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Move Forward with Your Estate Tax Planning Before it is Too Late

ten dollar bills and one hundred dollar billsWhile it is hard to imagine there could be anything advantageous about today's uncertainties and depressed asset values, the following factors, coupled with historically low interest rates, have made it an opportune time to transfer wealth:

• Depressed asset values related to COVID-19
• Increased opportunities to take greater discounts on valuations given market uncertainties
• Low interest rates on intra-family loans (e.g., the current mid-term and long-term rates are 0.35% and 1.0%, respectfully)

As we all look toward the future and start assessing how we will move forward, it is imperative that you consider your long-term goals regarding your wealth and that you act now.  If history has taught us anything it is that both humanity and the economy are resilient. Eventually, things rebound and those who planned while things were down come out of the struggle stronger and wealthier. 

As part of your long-term planning analysis, this year's November election should be kept top of mind, given its possible effects on our future tax laws. In December of 2017, President Trump signed into law the Tax Cuts and Jobs Act (the "TCJA").  Pursuant to the TCJA, as of January 1, 2018, the amount that an individual can transfer to others without being subject to the 40% estate and gift tax is $11.58 million (commonly referred to as the "estate and gift tax exemption").  

The TCJA further provides that effective January 1, 2026, the estate and gift tax exemption reverts to $5M (as indexed for inflation).  While Joe Biden has not released information about his specific plans for the estate and gift tax exemption, given his stated desire to roll back the TCJA's benefits on the wealthy, many analysts anticipate a return to a pre-TCJA estate and gift tax exemption of $3.5 million.  Both current law and the possibility of Joe Biden becoming the next president of the United States present a use-it-or-lose-it situation. Failing to use the increased estate and gift tax exemption may very well result in your never having the opportunity to use it at all.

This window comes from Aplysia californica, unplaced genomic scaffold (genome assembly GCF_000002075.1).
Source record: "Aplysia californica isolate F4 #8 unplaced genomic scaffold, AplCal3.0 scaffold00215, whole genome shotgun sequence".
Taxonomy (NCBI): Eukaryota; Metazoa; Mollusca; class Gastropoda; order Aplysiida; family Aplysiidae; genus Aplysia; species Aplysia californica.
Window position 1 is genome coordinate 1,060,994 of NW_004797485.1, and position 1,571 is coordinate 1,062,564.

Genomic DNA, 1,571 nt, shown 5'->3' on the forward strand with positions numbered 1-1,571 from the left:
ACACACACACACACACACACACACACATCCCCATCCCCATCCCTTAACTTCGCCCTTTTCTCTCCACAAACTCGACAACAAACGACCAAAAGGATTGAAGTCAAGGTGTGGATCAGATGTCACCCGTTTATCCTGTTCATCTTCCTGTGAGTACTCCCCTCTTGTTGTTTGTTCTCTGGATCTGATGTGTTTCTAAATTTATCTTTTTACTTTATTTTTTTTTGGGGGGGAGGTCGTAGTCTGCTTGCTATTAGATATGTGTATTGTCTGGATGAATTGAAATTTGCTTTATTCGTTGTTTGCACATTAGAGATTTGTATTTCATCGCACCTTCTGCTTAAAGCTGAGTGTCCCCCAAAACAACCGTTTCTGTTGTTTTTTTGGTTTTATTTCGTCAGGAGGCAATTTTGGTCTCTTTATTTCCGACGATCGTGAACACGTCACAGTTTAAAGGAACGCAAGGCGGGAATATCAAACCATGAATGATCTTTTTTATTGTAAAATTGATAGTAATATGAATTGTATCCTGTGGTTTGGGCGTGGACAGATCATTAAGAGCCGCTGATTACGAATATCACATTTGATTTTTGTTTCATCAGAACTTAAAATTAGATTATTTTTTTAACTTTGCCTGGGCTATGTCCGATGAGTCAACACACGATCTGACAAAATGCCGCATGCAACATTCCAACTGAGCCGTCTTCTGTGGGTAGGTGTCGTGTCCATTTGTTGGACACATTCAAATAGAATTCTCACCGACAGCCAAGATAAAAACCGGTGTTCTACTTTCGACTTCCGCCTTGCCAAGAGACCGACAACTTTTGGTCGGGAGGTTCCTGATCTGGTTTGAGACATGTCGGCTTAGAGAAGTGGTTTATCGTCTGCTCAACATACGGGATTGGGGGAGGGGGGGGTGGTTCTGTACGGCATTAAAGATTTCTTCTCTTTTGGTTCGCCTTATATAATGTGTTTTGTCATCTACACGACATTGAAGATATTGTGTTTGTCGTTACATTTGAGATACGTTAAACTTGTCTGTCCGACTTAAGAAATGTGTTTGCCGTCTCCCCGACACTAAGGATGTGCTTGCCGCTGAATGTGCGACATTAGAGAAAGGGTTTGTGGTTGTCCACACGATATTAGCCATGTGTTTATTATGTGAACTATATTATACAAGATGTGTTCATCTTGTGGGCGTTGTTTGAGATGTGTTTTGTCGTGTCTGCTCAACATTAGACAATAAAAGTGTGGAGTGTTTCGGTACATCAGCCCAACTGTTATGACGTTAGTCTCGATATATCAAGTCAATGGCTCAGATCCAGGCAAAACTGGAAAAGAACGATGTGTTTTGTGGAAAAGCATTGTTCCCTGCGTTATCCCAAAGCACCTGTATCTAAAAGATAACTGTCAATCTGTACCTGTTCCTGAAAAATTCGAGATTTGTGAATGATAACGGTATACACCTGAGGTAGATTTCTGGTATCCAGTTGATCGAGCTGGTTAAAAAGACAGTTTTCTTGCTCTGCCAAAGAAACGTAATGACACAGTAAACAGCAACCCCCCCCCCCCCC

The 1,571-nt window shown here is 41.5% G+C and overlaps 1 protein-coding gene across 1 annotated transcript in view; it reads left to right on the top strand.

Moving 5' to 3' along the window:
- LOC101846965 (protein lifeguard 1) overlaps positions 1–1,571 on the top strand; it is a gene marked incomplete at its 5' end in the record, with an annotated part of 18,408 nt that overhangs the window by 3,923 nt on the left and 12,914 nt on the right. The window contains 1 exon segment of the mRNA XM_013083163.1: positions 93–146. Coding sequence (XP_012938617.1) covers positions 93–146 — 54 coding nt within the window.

So what should you do now?  While declining asset values and increased uncertainty make it more difficult to part with assets, both economically and psychologically, if your estate is greater than $3.5 million (or $7M combined for spouses), you should be seriously considering your tax planning right now. 
 
Some properly implemented strategies may minimize or potentially even eliminate the 40% tax bite that would otherwise apply had no planning been implemented. Some strategies may allow you to retain access to an income stream that may be estimated or determined before implementing the strategy (minimizing the concern that you may in the future need the assets you parted with today). Some careful planning today could pay hefty dividends tomorrow.

As an example, if you owned an asset (for instance, a retail shopping center) that is worth $10M (based on pre COVID-19 valuation) that you wish to transfer for the benefit of your children, at the current time you may be able to obtain an appraisal that values the asset at $7M, along with a further discount of 30%. The end result is the ability to transfer a $10M asset, at a $4.9M gift tax value.

Now is the time to reach out to your tax advisor to discuss your current situation - it may very well be the most profitable conversation you ever have. Failure to plan today may result in a complete loss of these unique opportunities as early as January 2021.

Source: https://www.jdsupra.com/legalnews/move-forward-with-your-estate-tax-61922/

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